NEWSPAPER ARCHIVE OF
The Superior Express
Superior, Nebraska       More Newspaper Titles
July 22, 1982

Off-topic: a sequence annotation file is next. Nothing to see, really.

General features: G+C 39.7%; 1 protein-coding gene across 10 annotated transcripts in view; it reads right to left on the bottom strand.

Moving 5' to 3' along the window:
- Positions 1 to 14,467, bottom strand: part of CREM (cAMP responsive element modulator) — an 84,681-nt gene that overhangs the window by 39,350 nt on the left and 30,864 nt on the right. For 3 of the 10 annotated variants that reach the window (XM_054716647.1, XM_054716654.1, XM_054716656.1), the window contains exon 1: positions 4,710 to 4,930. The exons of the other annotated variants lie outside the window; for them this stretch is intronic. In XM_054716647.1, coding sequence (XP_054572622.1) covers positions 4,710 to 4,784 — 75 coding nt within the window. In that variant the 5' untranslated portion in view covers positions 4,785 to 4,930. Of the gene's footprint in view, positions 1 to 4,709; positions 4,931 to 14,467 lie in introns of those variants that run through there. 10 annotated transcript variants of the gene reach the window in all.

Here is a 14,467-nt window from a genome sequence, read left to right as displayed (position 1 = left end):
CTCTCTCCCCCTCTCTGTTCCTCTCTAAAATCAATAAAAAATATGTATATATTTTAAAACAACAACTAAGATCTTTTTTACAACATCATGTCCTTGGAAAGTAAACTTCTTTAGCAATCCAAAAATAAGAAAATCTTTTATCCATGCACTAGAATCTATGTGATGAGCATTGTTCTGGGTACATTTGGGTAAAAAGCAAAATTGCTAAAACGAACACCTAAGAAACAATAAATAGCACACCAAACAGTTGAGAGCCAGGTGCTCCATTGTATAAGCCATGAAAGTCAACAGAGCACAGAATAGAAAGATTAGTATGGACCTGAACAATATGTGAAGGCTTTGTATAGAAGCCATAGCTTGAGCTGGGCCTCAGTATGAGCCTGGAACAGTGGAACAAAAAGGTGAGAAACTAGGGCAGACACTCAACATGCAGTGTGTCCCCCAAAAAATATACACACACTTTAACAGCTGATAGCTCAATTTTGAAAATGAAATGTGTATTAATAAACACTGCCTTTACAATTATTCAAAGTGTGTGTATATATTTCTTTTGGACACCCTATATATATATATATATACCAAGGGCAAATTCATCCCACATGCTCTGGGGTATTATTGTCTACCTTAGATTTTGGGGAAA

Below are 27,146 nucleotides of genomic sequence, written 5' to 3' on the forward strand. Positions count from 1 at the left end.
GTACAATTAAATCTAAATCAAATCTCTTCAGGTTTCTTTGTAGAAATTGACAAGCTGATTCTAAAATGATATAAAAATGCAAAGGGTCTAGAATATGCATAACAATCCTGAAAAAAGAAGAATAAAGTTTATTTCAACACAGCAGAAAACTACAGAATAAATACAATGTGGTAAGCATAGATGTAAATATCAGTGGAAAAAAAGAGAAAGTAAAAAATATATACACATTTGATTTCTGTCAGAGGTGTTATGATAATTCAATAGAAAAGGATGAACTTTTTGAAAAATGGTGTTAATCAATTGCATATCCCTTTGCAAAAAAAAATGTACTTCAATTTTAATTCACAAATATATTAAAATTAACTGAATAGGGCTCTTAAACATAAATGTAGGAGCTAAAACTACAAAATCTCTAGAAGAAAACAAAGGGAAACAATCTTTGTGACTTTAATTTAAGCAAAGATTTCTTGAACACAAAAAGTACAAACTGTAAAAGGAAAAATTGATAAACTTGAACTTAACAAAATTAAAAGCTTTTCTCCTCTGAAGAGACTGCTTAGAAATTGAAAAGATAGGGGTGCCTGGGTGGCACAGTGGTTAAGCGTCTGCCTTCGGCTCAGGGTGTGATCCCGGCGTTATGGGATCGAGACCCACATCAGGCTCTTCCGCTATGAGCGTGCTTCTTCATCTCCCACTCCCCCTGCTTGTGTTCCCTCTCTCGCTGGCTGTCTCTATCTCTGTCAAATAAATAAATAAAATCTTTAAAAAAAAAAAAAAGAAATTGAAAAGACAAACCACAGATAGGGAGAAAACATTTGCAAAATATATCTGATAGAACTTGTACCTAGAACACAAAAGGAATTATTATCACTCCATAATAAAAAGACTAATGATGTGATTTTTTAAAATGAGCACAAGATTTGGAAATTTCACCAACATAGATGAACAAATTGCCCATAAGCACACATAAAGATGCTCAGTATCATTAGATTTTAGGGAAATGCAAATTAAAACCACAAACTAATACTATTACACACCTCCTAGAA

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rrty'two runners entered the four-mile Pawnee Day Run which !lh0rtb after 8 a.m Saturday morning at the Pawnee Indian Village ancj Concluded in Republic. This was the third annual run and .to plant 00gns workers =t 100 people is hoped will be a temporary ; at least layoff. Without jobs Company officials said that the Dubuque while the plant is sutdown, any plant in maintenance personnel will do era m. some plant remodeling, that =retable market had been planned for later, ially the particularly in the caracss load lsh cattle, out area, so that when wgq company production is resumed, no ;er  in what further shutdown for this type of work will be necessary. ( this pickup, ,teven Sorensen, apparently i injury when the vehicle left a county road ;".' an flipped end over end. However. the pickup, m driven only 13,000 miles was considered a u flips near t early Sunday 1962 Chevrolet "e ickup was gle vehicle Lday morn- , 18, was US n-Oak ' "tUck left the road. The Ld driveway of Ruskin ,er end before -  the left grader ...,a. taken by ;tot ?Qek,  Brudstone Ils County thought to he serious. The accident was in- vestigated by Sheriff Donald Squires. Tuesday afternoon Roslyn Aden, driving a 1975 Mercury, backed from a parked position on Fourth Street, and struck a 1974 Plymouth, owned by Lloyd Sporing, according to a report of the Superior Police Depart- ment. Damage to the left rear fender of the Sporing automobile which was parked was estimated at ap- proximately $50. Damage to the right rear of the Aden vehicle mira es were not was estimated at $75. tt0000ing starts fire ae near Jewell v ning the George Klrgis residence south- aen Rapids Were called eWell fire a fire in the le % 5 ed visit for sl, Sl qel will qgl:'::L 5, at the = q]lu ). The anged to 11 -,ab ! being made m, t n Church PPointment n "v by con- "*,, ;m Price, ltan. west of Jewell. Lightning struck the house creating what sotmded like an explosion and almost instantly kindled the fire that destroyed many of the family's belongings as well as killing a dog and some cats. Some of the Kirgis family, who were in the house at the time the lightning struck, suffered burns. Tuesday afternoon the Mankato Fire Department was called to assist the Burr Oak Fire Department fight a field fire on land belonging to Jim Decker, north of Burr Oak The fire apparently started from a pickup truck driven into a field of wheat stubble. The fire spread into pasture and burned approximately five or six acres before being extingulMwi. Nuckolls County retailsales show 5.6 percent increase Nuckolls was one of only 16 Nebraska counties to report a retail sales increase during the first quarter of 1982. Statewide retail sales during the quarter were only 96.3 percent of the 1981 mark. Nuckolis County reported a 5.6 percent sales increase. The greatest sales increase was in Gosper County with a growth of 16.9 percent. Dixon County recorded a 10.2 percent increase and Stanton a 7.8 percent growth. Statewide, retail sales declined for the second quarter in a row. A search of records back to 1970 failed to find another instance where there were two-quarter back-to-back declines in dollar volume sales. When adjusted for price changes, the state sales decline was slightly more then 8 per- cent. The Nuckolls County growth, when adjmted for price changes, was approximately 1.1 percent. Nnekolls County faired better than adjoining counties during the first quarter. When com- pared to 1981 sales, Adams sales were if/.5 percent, Clay 94.7, Webster 84.2 and Thayer 84.9 Like the state, Nuckolls County reported a sales decline in the fourth quarter of 1981. percent. the third time Kent Elyea, Lindsborg, was the winner. His time for the four miles was 20:10. --Express Photo Th Superior X Our 83rd Year, No. 29 1982 Superior Pubhshmg Company, Inc All Rtghts Reserved SulPerlot Nebraska 68978 Preparation underway for Lo00ewell Dam repair The contraeto is busy stock- piling materials So that the first of September work can begin to add material to thicken the ledge near the base of the Lovewell Dam and add ad- ditional rock to tle face of the dam. In order for the work to be done, it will be necessary for the water to be lowered ap- proximately I0 to 12 feet from its present level. Bureau of Reclamation officials expect the normal use of lake water for irrigation throughout the rest of July and August wig result in sufficient water being used so it will not he necessary to release water from the lake. H that is not the case, the water management personnel plan to release sufficient water to lower the level to the inactive pool stage. The work is characterized by bureau personnel as being essentially routine in nature. It is expected the work will he finished no later than March 1 Communities plan weekend celebration A busy weekend is in store for area residents. Community celebrations are scheduled Saturday at Byron and Davenport. The Nora Rodeo will be held on both Saturday and Sunday evenings. The annual Nora Rodeo Association Rodeo will be held Saturday and Sunday, with performances each night at 8 p.m. The rodeo is sanctioned by the Central States Rodeo Association, the largest regional pro rodeo association in the country. Last year's Nora rodeo drew nearly 100 contestants and paid a total of $3,377.25 to the winning cowboys and cowgirls. Roger Branch of Edmond, Okla., was the All-Around cowboy. This year's Nora rodeo will include action in six rodeo events -- bareback riding, saddle bronc riding, bull riding, calf roping, steer wrestling and barrel racing. A total of $300 in added money will he offered to the winning contestants, The stock will be provided by the JC Rodeo Co., of Gypsum, Kan. The Byron Fun Day spon- so00d by the Li. under way at 4 p.m. amrctayy and continue through a dance scheduled to begin at 9 p.m. Events are scheduled for children ranging from a baby crawling race to the more traditional tricycle and bicycle races, an egg t, pancake flip relay and a frog or tma Jum- ping contest. A flea market, bake sale and ice cream social will be held as well as a dunking stand and free street square dancing. Prior to the dance, there will be a pork harbeque. For more specific in- formation on these and other events, give attention to the display ad that appears elsewhere in this week's paper. The annual Davenport Achievement Day will be Saturday, beginning at 8 a.m., with a six-mile marathon race and ending with a dance that evening. A bridal gown parade will he a part of the morning program along with the 4-H Club's revue and a queen contest. More than 20 wedding gowns will be modeled, one dating back to 1902. In the afternoon there will be an "oldtimers" softball game (over 30), men vs. women. The firemen's water fight will be at 4 p.m. and a parade, "Who's Who in '82," will begin at 6 o'clock from the old ball park. For other highlights of the day, see an ad elsewhere in this issue of The Superior Express. Oak residents open market After being without a place to buy groceries and other household goods or some time, the residents of Oak can again do some of their shopping in their home community, thanks to the efforts of Ruby Lonsdale and Rhodabell Lewery. The ladies opened the Oak Market in the post office building the first week of July and have stocked it with a line of household gdods and meats, fruits and vegetables. It is open six days a week. According to one Oak resident, the store sure helps those of the older generation who cannot always get to bigger shopping areas to do their buying. Storm pelts farm crops, catches campers unaware probably be facing snowballs before it reached maturity. The storm struck Republic right in the midst of the Pawnee Day Celebration evening ac- tivities, Mrs. Cecil Marquardt said the walnut size hail in the Byron area was very jagged and did a great amount of damage. Only .65 of an inch of moisture was received at Byron. The rapidly developing storm surprised many, particularly campers and boaters at Lovewell Lake. The Saturday evening television weather hadn't indicated the storm was developing. T 3 Price 25 20 Pages in Three Sections Thursday, July 22, 1982 n Much cropland was caught for the second time this year Saturday evening by an on- slaught of wind and hail. The storm stretched across The Express circulation area from Jewell to Chester. Uncut wheat was destroyed, gardens, corn and mile, severely damaged and windows broken. A Loveweli area farmer, Robert Watson, said it was the second time this year his corn had been hit by hail. He said the stripped corn would recover if it was earlier in the season, however, he doubted at this late day there would he enough time. He said the corn would EIlert Bargen stands in front of the glass enclosed buggy which he has donated to the Nuckolls County Museum. The buggy was used for many years by a Hardy physician. Historical Society members Oran King, Chauncy Mickelsen, Larry McCord and Betty Hullett were toresent Wednesday to help with the moving and placement of the buggy. -- Express Photo Unique glass enclosed buggy donated to Nuckolls Museum A few clouds had floated over the lake area earlier Saturday but shortly before 7 p.m. a storm line developed south of thelake. It was clear in the west and the sun was shinlng brightly when the storm began to move in catching many people un- prepared. Several people told of seeing water spouts suddenly develop on what had been a calm lake and rapdily move across. Several beats were still on the lake when the storm struck. One pontoon type boat loaded with people, was able to make it acr the lake and to shore during the storm. After the passev_gers were unloaded, the operator ttwned the boat into the lake in an attempt to face+ and ride out the storm, while be, crouched behind the wheel for shelter. The boat was blown a ground. Following the storm other boats were used to pull it off the mud. An old and different piece of transportation arrived at the Nuckolls County Museum last Wednesday, the gift of Eilert Bargen, a retired farmer who lives near Nora. Pulled on a lowboy trailer by 'a pickup truck instead of a team of horses, a glass enclosed buggy formerly used by Dr. Kauffman of Hardy came to take up residence along side a model "A" Ford in the Aurand addition of the museum Ed Groves, observer Temperature Hi during weok Ix durin week Preelpttatlm Total for week Trace Total this month 2; To date in 1962 17.93 To date in 1981 10.93 Normal for July $.43 Normal to Aug. 1 16.97 Emil Zlmmerman, observer Hardy ,03 Cecil Marqurt, olmrvr Byron .65 Elmer lug, observer Davenport .00 Terror strikes golf outing R was mighty hot Sunday afternoon but two Nuckolla C, ounty,sidants decided it wcdn t be too hot at the Nelson Country Club since they could ride a the course on a golf cart. They teed off and played through three and started for four when it came time Creek. The but been made some iumitation they decided it was safe to eros& Just as they neared the middle of the bridge all sorts of loud popping and cracking noises were hear Thinking for sure the bridge was going down, rite driver froze and the " screamed for he sfto rIp. a couple moments they realized the bridge wasn't riced medicine in Hardy and the But new the buggy will rest surrounding territory in from its labor and give others a Nebraska and Kansas from 1892 ,chance to see a mode of- trans- untfl his death in 1936. portation quite different from Following his death, a farm anything seen today and done in couple near Nora, apparently a way different than that bought the buggy and kept it usually octaM with the until they retired and sold it to 'horse and buggy days." Bargen. Bargen said the buggy needed new paint and Fund raiE or reupholstering. A former furniture dealer in Superior, the {OVI'OE Thorl corn- The unique buggy was manufactured in Belleville, Ill., by the Heinzelman Bros. Carriage Co., in the early part of this century and used in bad weather by Dr. Kauffman on a regular basis from ap- proximately 1908 until 1910 when the doctor bought a Model "T" Ford. It apparently remained in use, however, for several years on an occasional basis since with mud roads, sometimes a team and buggy would be the onlyway by which the doctor could make his rounds. Dr. Kauffman prac- late C. R. Phillippi, still did at rerumn home some custom upholstery work and cemented to restore the A 71rune for Gove fund upholstery of the buggy, raiser has been announced by The buggy was pressed into Rodger Dean, finance chair. service again in IH when a man for Nuckolls County. The November snow storm hit the event will be July 30 at the Tom area. Bargen had a carload of SO residence, Hardy. calves out in the field that Gov. Thone and his wife, acceded attention and to drive a wagon  ride a horse to them was impossible but the glass enclosed buggy did the Job. SUPERIOR MARKET8 Weduesday, July Zl. ll Wheat $3.41 Corn 2.68 Milo Ruth, will attend the event which wig be from 7-9 a.m. Refreshments will be served. To purchase tickets you may contact Rodger or Connie Dean, Superior, Wayne m- Debble Garrison, Nelson, or Tom or Judy Sorensen, Hardy. Proceeds go to the Thone for 4.28 Governer committee. S pool more + lessons Two new mrles of swimming lessons have been armomced Pool to bngn